A controversial new report has suggested that the state pension age (SPA) should be increased to 70 by 2028 and to 75 by 2035, to help support an ageing population, arguing that working longer has positive impacts on the health and wellbeing of employees.
The report by the right-leaning Centre for Social Justice entitled Ageing Confidently: Supporting an Ageing Workforce suggests that for many, work provides structure to life and important social networks that can provide a sense of purpose and self-esteem, as well as supporting health through mental, social and physical stimulation.
It also cites research by scientists which found that individuals lacking social connections are at risk from premature mortality. The research found that changes in social networks related to an individual’s transition out of full-time employment often resulted in a decrease in socialisation in occupational and public forums. In addition, the reduction in face-to-face interactions with people throughout their day resulted in poorer health and decreased longevity.
The authors of the report also noted a report by the Institute of Economic Affairs in 2013 which found that retirement has a detrimental impact on both mental and physical health over time. It concluded that retirement decreases the likelihood of being in “very good” or “excellent” self-assessed health by approximately 40%, while increasing the probability of suffering clinical depression by approximately 40%.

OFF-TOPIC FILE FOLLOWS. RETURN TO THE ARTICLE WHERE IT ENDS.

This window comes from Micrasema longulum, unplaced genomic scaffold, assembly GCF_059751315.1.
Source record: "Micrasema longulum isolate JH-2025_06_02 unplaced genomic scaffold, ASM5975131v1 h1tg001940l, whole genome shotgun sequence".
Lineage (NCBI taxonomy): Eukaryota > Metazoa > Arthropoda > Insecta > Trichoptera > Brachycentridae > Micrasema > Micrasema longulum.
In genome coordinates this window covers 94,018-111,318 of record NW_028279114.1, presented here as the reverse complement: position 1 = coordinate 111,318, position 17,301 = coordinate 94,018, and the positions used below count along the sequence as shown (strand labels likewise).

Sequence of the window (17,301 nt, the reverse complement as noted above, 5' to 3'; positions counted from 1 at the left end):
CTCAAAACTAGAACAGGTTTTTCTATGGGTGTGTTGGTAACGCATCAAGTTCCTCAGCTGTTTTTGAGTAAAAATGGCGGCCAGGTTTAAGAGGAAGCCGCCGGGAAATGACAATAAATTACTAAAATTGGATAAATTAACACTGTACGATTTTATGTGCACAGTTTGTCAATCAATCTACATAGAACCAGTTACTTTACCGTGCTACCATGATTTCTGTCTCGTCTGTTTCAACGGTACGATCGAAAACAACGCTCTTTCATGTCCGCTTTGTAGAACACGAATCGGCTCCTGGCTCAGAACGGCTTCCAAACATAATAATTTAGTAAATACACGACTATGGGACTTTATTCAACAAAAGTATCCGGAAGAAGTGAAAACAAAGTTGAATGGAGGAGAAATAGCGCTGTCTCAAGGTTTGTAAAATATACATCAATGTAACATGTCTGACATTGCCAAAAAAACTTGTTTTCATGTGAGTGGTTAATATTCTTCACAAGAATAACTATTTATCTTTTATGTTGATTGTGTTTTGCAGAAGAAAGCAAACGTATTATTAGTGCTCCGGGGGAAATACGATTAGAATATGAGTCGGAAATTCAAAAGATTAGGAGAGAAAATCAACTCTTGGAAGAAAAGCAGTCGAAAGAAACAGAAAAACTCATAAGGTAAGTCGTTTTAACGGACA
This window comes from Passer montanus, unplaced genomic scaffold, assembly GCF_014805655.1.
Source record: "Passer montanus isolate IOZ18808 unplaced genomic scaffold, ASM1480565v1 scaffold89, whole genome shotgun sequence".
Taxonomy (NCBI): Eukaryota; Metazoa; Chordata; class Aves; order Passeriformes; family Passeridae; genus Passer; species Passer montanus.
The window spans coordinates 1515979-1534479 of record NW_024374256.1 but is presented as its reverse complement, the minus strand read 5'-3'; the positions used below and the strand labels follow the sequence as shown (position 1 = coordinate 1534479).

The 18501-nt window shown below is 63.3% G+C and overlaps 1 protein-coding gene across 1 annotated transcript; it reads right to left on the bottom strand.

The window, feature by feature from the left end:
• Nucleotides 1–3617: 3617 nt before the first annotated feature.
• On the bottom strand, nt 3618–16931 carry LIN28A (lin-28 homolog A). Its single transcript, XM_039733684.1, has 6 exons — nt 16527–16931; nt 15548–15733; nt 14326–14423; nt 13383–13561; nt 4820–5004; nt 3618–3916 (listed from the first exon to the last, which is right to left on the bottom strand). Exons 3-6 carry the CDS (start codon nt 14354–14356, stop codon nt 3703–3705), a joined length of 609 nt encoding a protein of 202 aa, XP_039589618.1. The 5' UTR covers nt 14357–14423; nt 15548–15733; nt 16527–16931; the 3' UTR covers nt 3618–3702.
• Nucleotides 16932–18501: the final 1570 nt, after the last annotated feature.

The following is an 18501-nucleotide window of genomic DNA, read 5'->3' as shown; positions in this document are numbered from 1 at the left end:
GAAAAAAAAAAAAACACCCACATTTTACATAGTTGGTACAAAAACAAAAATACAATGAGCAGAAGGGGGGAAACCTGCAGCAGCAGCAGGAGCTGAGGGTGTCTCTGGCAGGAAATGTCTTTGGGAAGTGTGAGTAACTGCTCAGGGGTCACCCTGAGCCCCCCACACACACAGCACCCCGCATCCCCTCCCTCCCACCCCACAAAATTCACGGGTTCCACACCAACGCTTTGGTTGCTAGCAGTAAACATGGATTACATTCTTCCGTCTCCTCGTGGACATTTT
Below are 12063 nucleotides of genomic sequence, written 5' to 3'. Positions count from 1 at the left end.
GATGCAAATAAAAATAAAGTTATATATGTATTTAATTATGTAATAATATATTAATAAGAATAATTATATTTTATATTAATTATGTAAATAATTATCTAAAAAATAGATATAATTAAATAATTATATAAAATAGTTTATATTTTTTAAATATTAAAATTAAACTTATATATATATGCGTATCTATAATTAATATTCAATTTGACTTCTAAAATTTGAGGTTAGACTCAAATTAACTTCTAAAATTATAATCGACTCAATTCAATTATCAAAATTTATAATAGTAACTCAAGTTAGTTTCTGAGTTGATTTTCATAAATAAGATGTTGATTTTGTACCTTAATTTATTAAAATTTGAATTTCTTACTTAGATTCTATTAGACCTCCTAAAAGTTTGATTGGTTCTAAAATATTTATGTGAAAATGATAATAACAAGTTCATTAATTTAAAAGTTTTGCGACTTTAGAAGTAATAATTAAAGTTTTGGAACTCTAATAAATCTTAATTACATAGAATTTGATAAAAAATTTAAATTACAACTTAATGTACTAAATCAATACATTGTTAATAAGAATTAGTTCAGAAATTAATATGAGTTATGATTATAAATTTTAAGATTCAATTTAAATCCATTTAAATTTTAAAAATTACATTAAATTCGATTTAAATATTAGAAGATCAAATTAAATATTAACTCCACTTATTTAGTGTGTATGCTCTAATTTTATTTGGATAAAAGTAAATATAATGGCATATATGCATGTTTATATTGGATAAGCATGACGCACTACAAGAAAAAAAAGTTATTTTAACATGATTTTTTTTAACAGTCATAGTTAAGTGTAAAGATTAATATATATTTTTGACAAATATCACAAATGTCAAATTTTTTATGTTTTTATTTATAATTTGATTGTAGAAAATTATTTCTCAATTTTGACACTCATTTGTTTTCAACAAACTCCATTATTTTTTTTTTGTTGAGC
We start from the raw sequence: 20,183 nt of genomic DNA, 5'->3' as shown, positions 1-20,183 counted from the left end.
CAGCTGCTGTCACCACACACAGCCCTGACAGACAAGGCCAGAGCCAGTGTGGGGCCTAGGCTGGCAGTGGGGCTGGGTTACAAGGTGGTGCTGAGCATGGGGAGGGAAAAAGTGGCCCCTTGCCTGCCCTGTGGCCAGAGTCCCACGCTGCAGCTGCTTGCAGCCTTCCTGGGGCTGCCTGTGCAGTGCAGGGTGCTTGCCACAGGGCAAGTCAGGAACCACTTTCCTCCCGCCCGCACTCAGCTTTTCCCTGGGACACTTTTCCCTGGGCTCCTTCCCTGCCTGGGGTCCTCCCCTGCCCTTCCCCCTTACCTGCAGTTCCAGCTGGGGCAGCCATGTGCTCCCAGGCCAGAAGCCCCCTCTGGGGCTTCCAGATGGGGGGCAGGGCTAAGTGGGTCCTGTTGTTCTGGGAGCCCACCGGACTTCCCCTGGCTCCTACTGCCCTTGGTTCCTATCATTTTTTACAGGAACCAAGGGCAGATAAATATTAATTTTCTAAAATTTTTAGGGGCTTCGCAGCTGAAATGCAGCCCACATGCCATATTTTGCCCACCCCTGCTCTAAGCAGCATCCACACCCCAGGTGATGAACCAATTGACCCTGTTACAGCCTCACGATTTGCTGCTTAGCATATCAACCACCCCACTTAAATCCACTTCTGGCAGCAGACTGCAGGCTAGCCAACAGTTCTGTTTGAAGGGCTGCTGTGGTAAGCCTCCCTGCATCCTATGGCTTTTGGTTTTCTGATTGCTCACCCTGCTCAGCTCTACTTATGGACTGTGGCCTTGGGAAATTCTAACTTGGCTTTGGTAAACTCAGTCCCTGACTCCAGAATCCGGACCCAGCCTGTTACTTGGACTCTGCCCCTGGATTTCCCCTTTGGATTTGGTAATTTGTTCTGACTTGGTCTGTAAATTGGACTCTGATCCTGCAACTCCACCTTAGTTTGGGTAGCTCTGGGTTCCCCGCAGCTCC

In addition, another 2010 study found that early retirement has a significant negative impact on the cognitive ability of people in their early 60s.
Nevertheless, the report does acknowledge that working up to and past state pension age might not be beneficial for everyone and that the benefits of working longer very much depend on the individual and on the quality of work.
Indeed, a study by the University of Manchester found that formerly unemployed adults who transitioned into poor quality work had greater adverse health outcomes compared with those who remained unemployed.
Last reviewed 20 August 2019